Weekly review – 5/24/13

Seriously, it’s Friday already?!? This week has been NUTS!! We’re on our summer schedule, so it’s tons of fun and … math. LOL!!

Math – I think we’ve completed 5 lessons. Maybe 4. Math in our house it pretty much on autopilot right now. Little is on the geometry sections of Horizons 6, so it’s simple for him. Big is doing Algebra 1/2, but Saxon spirals so much most of it’s review and really easy. I’m super happy with both choices!

Writing– The kids are working on Scout stuff. Little is nearly complete with Citizenship in the Community.He had to do a write up on a movie, so he that this week. The kids are finishing the final touches on the family newsletter. Big is working on a massive tri-fold for an American Heritage Girls project. I need to be more diligent to FINISH the projects we start!

Scout Stuff – This week we attended the volunteer orientation for our local Humane Society and today we have our first volunteer session. To say they are excited is a HUGE understatement. Big is nearly complete with all the stuff she needs for her big award, also. We will be prayerfully considering our participation in scouting for the future. (The article linked sums up a lot of my feelings right now. It’s an excellent read. )

Field Trip! We had an amazing field trip this week. Here’s a teaser shot… More to follow this weekend…

ImageLife Skills Friday – We’re continuing with this and I LOVE IT! I am working on figuring out how to incorporate this in the school year. This week the kids are mowing the lawn, caring for a turtle, and volunteering at the animal shelter. I am sure we’ll stick one more thing in there for cooking or cleaning.

Rose for the Week – Animal shelter volunteer session and our field trip. I will report more on the first shelter visit later. I am confident that will be HUGE! I am loving seeing the kids find ways to serve in the capacities that God created for them to fill. It’s pretty awesome. (Also, getting the a/c in my car fixed was pretty sweet, too!)

Thorn for the Week – Or in this case, a thorn in my side! – THE FAMILY NEWSLETTER WILL BE FINISHED AND MAILED BY SATURDAY AT LUNCH!!!!!!!!!!! LOL!!!!

Perfect Bread Machine Dough

On a homeschool message board I frequent the question of homemade bread, bread machines, and baking bread come up a lot. It seems like a lot of people would like to try to make their own bread, but it seems really daunting. The “good” bread machines that bake well are really expensive, and a pretty huge investment unless you’re sure you want to bake a lot. How can you go about starting to bake fresh bread without a huge investment of time or money, AND make sure you have fun!? I’m here to help!

Gear: When I first started out I bought a bread machine for $5 at a yard sale. It had been rarely used and was in perfect shape. It didn’t have a manual, which didn’t concern me at all. You can find just about every manual online, and if you can’t, you really don’t need it. You can also find cheap bread machines on ebay, at thrift stores, or ask around – someone you know probably has one collecting dust and they’ll give it to you.

Dough“: No, not money. We’re covered that! For me, the best way to start learning to bake bread was to make my dough in the bread machine. The hard parts – kneading and rising – are handled and you then just shape and bake. When you use the dough setting on a bread machine you can use ANY recipe you want, since it doesn’t actually bake in the machine. I use this setting for pizza dough, rolls, bread, English muffin dough… You name it.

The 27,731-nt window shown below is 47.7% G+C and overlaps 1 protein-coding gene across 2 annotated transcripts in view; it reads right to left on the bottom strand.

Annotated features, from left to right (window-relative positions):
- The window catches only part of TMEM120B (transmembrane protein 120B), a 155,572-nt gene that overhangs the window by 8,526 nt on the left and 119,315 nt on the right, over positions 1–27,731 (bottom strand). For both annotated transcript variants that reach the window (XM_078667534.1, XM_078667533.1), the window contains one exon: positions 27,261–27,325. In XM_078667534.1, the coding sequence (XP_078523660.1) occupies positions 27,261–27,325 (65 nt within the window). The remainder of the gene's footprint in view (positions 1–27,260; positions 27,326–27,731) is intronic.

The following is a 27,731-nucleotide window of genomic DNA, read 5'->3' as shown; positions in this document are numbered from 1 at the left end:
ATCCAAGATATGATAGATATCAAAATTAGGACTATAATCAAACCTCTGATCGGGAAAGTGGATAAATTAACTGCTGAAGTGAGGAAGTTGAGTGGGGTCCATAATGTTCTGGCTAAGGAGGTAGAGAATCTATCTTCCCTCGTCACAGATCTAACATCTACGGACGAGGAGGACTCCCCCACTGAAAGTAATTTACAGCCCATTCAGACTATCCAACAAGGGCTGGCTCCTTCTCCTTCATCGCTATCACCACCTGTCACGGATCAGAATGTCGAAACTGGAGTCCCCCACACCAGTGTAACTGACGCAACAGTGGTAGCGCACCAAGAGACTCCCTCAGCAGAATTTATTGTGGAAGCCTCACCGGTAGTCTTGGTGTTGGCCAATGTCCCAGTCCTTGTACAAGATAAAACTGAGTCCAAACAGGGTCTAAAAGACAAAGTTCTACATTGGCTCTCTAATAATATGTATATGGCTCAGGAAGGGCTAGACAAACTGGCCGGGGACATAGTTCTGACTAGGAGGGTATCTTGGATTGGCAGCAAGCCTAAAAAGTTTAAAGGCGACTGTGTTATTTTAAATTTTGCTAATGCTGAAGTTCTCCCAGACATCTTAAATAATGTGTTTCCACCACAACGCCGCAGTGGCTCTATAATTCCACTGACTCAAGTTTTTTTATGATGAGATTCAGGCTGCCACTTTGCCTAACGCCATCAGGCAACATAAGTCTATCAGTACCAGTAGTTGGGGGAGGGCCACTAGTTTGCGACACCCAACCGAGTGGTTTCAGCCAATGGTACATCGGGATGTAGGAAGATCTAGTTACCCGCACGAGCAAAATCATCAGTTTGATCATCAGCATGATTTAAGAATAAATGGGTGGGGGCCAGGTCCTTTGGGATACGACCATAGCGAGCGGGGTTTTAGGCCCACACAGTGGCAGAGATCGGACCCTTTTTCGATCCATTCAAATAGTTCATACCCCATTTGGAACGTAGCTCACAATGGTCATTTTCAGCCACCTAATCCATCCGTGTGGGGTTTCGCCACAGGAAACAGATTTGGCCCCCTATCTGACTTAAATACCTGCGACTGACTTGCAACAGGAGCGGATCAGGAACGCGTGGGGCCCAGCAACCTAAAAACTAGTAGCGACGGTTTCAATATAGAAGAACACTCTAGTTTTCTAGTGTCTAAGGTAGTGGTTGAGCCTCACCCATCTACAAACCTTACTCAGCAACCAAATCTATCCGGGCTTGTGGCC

For this post I used the Amish White Bread recipe at Tammysrecipes.com. I picked it because it’s a no fail recipe, and it’s easy to tweak after you have a couple of successful batches (I’d recommend mastering an easy white bread and understanding the process a little before moving on to whole wheat). It also only has a couple of ingredients. Her recipes are awesome!! Definitely look around over there!

Ingredients: The two biggies for new bakers are flour and yeast.  I used to buy my yeast at Sam’s Club. SERIOUSLY – it’s a zillion times cheaper than local places! The last time I needed yeast I bought SAF Instant Yeast on Amazon. Either way – store it in the fridge, or in the freezer if it’s unopened. I open one of those big bags and keep it in a mason jar about forever in the fridge. I’ve never had issues with it going bad. For flour – bread flour really does make a HUGE difference. It’s worth having a bag on hand. I also bought my flour at Sam’s Club and I store it (and all my bulk grains) in old frosting containers that I got for free from my local grocery store. SCORE!! Food safe food storage for FREE!

ImageImageProcess: I start with warm water. By “warm” I mean baby bottle warm. Some dough settings start mixing right away, some preheat the water, but either way if you use warm water you’re covered.

After the water, I add in any sweetener. I used white sugar for this demo, but usually use honey, molasses, sucanat, brown sugar… pretty much anything works it just needs to provide the yeast with a little lunch. 😉

To the sugar water, I add the oil and salt. Oil can, again, be anything. In this I used coconut oil, but you can use butter, olive oil, vegetable oil… You get the idea. Something greasy goes in here. Image

Now all the “wet” stuff is in the bucket, I make sure the paddles are in. I usually don’t forget, but I have. It’s a mess. LOL!! I also make sure they can turn. As my pans wear out sometimes they get sticky.

To the oily, sweet, warm, salty water (yum!) add the flour. You don’t need to sift – but don’t pack it in. Level measures are good.

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This is a hold-over from baking in the machine – but to add the yeast I make a hole and add the yeast to the top. I think the theory is so the yeast doesn’t hit the water and start the party too soon, but I’ve seen it done a million ways. Let me know if you do something crazy- like getting your yeast wet – and if it works!

Insert your pan FIRMLY into your machine (because if you don’t the machine will spin, but your dough paddles wont, and you’ll get NOTHING! LOL!!). Turn on to the DOUGH setting, and start it up. Make sure everything is spinning. Take a minute to clean up the kitchen, save for the flour, and come look at your dough…

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Use the DOUGH setting. Most take between an hour and a half and two hours.

Now is the time you may need to tweak and troubleshoot.

If it’s too WET – add flour about 1 T at a time…

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TOO WET! It’s super sticky and spreads out under the paddles. It also will stick hard to your fingers if you touch it.

DON’T EVER stick your fingers in the machine (ask me how much it hurts…)!